I don’t think your location matters for the frequency of basic vaccines (you’re still in North America), and you probably already know how often the law requires rabies to be done. Your vet would be the proper source for finding out what less common vaccines, if any, he/she recommends be given for your particular area.
Out of curiosity, who else provides medical services to pets besides vets? I’m not asking to be snarky - I’m asking because I’m geniunely curious about what sort of alternatives there are. I mean, I’m not sure I would trust my cats with someone who had no animal medical training.
I’m referring to what diseases other than the basic ones you need to vaccinate for (if anything) that might be unique to your area, not how often. A local vet is the best source for that, because they’ll know based on what they see come through their doors. After ascertaining that, you’ll have an easier time looking for info on how often those specific non-core vaccines can/should be given.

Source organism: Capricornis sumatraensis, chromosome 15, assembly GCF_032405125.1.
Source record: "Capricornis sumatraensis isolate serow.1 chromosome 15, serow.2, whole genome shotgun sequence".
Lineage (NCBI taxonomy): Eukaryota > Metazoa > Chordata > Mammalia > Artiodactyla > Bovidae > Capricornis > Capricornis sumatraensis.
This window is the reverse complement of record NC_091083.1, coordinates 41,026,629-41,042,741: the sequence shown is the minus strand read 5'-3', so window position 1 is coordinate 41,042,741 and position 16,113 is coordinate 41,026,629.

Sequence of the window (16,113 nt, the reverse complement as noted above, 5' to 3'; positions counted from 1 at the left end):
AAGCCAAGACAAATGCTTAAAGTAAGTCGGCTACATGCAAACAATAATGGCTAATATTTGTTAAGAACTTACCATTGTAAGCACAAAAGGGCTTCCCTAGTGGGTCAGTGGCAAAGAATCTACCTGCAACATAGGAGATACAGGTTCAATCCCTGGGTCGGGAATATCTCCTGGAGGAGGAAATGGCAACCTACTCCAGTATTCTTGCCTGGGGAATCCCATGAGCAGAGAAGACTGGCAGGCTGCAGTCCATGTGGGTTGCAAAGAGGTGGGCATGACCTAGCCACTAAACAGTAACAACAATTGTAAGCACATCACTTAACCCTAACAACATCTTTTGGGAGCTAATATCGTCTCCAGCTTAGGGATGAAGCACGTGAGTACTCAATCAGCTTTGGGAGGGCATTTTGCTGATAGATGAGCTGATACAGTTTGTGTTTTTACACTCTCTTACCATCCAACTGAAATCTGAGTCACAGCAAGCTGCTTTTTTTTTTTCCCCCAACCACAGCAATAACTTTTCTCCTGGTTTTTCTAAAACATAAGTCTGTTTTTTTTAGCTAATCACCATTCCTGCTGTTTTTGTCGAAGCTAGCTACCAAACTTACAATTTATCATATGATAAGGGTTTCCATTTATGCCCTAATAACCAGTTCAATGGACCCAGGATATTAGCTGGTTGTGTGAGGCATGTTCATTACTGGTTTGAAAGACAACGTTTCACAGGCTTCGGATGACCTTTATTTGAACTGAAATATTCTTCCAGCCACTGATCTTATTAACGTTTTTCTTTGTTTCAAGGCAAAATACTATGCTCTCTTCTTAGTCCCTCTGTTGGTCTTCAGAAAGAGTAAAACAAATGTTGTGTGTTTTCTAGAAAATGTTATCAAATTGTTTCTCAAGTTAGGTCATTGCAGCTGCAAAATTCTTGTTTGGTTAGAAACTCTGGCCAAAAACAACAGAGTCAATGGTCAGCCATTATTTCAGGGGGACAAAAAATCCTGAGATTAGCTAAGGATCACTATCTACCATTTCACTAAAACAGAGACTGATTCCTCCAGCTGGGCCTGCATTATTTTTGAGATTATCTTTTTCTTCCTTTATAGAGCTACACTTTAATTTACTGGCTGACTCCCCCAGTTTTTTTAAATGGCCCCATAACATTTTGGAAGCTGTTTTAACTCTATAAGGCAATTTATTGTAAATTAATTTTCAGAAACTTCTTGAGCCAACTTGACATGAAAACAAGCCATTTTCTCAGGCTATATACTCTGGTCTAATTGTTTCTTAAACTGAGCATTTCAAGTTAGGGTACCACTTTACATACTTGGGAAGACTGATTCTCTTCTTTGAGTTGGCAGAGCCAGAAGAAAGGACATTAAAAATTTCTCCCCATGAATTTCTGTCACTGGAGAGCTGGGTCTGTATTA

That’s all. I won’t muddy up your thread any more.
OverlyVerbose–I’m not sure what you mean. I give all vaccinations myself except rabies, which legally must be given by a vet. For all illnesses or injuries I take 'em to the vet, which conveniently happens to be PapaArmadillo, DVM.
I’m not sure there is, or should be, alternatives to taking your pet to a veterinarian for health issues, unless you count animal homeopaths and such, which I don’t.
As far as sources for health information, there are plenty of places aside from the veterinarian to find good information with which to make informed choices about healh care for your pet, the same way there are plenty of resources for people besides calling your doctor. You might have to wade through a lot of biased material in the case of vaccines, but there’s plenty out there.
Thanks for the response. I think I must have misunderstood Stainz - I thought he/she was seeking someone other than a vet to care for his/her dog, but I see that the poster was just looking for information sources rather than an actual alternative to a vet. Sorry 'bout that, Stainz.